Carle played 64 games for the Lightning last season, plus 14 more in the playoffs. But his ice time fell dramatically, to the point he logged under 10 minutes in each of the Bolts’ final three postseason games.

In Nashville, Carle will bring over 700 games of NHL experience, plus two trips to the Stanley Cup Final, to a team that just traded its captain, Shea Weber, and also bought out veteran defenseman Barret Jackman.

In fact, of the eight Preds d-men under contract, only Carle is over 30. The next oldest is Subban, who’s 27.

Canucks president doesn’t rule out acquiring a player with Evander Kane’s type of history

BUFFALO, NY - MARCH 01: Evander Kane #9 of the Buffalo Sabres warms up to play the Edmonton Oilers at First Niagara Center on March 1, 2016 in Buffalo, New York.  (Photo by Jen Fuller/Getty Images)
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Trevor Linden didn’t mention Evander Kane by name, because, well, you know…

But yesterday on the radio, the Vancouver Canucks’ president of hockey operations sure didn’t close the door on acquiring a player with Kane’s type of history.

You can listen to the audio of Linden’s interview with TSN 1040 here. (The Kane discussion starts at around the 3:10 mark.)

The main takeaway is that Linden refused to say that a player with a history of getting into trouble with the police would absolutely not be welcome on the Canucks.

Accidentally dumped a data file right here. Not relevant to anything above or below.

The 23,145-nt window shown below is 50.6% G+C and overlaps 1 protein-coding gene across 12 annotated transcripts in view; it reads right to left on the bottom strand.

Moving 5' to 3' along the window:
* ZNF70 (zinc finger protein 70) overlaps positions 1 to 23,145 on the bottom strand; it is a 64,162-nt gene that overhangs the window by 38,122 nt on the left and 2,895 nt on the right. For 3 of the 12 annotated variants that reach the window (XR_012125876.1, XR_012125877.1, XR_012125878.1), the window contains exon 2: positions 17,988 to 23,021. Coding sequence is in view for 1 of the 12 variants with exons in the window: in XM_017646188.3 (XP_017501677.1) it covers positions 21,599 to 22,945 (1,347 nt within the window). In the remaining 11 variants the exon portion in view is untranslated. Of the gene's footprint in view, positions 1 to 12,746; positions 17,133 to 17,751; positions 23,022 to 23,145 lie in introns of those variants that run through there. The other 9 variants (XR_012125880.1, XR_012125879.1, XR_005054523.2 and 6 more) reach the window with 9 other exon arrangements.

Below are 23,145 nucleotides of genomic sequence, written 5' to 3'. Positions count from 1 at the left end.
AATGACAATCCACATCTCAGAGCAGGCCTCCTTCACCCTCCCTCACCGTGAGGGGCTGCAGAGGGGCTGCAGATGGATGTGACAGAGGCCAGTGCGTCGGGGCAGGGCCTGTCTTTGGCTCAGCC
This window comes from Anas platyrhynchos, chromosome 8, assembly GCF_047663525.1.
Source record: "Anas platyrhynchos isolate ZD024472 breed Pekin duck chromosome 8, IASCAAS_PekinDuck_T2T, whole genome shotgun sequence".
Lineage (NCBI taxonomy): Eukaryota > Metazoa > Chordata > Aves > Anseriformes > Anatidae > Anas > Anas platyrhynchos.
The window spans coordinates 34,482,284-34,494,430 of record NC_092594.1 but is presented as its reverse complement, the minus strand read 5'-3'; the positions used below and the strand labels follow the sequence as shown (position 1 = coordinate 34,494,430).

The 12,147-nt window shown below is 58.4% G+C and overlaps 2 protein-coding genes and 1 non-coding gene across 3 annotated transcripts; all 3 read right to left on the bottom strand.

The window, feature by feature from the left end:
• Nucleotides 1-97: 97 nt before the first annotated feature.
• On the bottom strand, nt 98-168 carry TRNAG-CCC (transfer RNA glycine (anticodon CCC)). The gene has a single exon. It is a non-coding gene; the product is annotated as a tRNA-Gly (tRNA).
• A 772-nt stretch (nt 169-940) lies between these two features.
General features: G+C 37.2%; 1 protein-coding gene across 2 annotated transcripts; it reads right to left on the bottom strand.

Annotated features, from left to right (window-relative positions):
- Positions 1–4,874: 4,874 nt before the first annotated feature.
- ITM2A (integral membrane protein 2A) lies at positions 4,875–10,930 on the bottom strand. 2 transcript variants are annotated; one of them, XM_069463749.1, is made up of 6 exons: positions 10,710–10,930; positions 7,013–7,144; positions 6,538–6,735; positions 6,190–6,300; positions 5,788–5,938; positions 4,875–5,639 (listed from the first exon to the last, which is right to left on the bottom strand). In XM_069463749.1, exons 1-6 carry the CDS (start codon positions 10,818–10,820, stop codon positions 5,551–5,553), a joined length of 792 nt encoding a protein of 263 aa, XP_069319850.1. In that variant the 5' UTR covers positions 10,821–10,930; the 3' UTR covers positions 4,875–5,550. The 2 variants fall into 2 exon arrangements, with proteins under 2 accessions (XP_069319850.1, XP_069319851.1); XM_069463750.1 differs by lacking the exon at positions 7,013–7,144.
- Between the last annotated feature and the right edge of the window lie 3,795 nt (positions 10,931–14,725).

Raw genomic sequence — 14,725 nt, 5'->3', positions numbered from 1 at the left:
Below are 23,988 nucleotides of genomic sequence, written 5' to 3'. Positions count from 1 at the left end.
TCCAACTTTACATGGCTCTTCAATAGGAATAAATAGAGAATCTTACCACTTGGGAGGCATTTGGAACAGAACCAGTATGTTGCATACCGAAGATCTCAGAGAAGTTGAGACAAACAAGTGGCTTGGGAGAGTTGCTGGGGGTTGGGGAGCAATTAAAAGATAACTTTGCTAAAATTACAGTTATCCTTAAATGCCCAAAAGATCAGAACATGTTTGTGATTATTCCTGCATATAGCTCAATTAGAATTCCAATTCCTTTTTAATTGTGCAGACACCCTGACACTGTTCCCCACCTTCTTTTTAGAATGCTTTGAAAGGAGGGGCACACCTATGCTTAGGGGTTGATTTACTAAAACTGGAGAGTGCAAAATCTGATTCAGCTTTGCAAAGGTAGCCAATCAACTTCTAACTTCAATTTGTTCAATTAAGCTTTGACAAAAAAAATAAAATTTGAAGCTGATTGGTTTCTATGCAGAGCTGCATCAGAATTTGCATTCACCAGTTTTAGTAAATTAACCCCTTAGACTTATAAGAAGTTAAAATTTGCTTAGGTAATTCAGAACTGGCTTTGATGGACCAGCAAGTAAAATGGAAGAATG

“I think with any situation, they’re all unique to themselves,” Linden said, before warning against the temptation to jump to conclusions prior to knowing all the facts.

“Ultimately we’d prefer not to have that situation arise, certainly with our own players,” he added. “It’s a big world out there. Obviously, the challenges are significant for young guys who make a lot of money and get themselves into spots that they make mistakes.”

The Kane speculation has been kicked into overdrive in Vancouver (where Kane was born and raised and played his junior hockey), despite the absence of any hard evidence that the Canucks are talking seriously with Buffalo about a deal.

It’s been reported that the Sabres’ ability to sign Jimmy Vesey could impact their willingness to trade Kane. Vesey can’t make his decision until Aug. 15, so perhaps we’ll have to wait until then.

But according to Canucks beat writer Jason Botchford (The Province), Kane is definitely on Vancouver’s radar.

“There’s no doubt about it, the Vancouver Canucks are going to be in on Evander Kane,” Botchford told TSN 1040 radio. “Ownership loves Kane. Jim Benning really likes Kane. Trevor? He’s maybe a little bit ambivalent, but he could be won over. They’re going to be in on Evander Kane.”

Related: Canucks made Jets ‘fair offer’ for Kane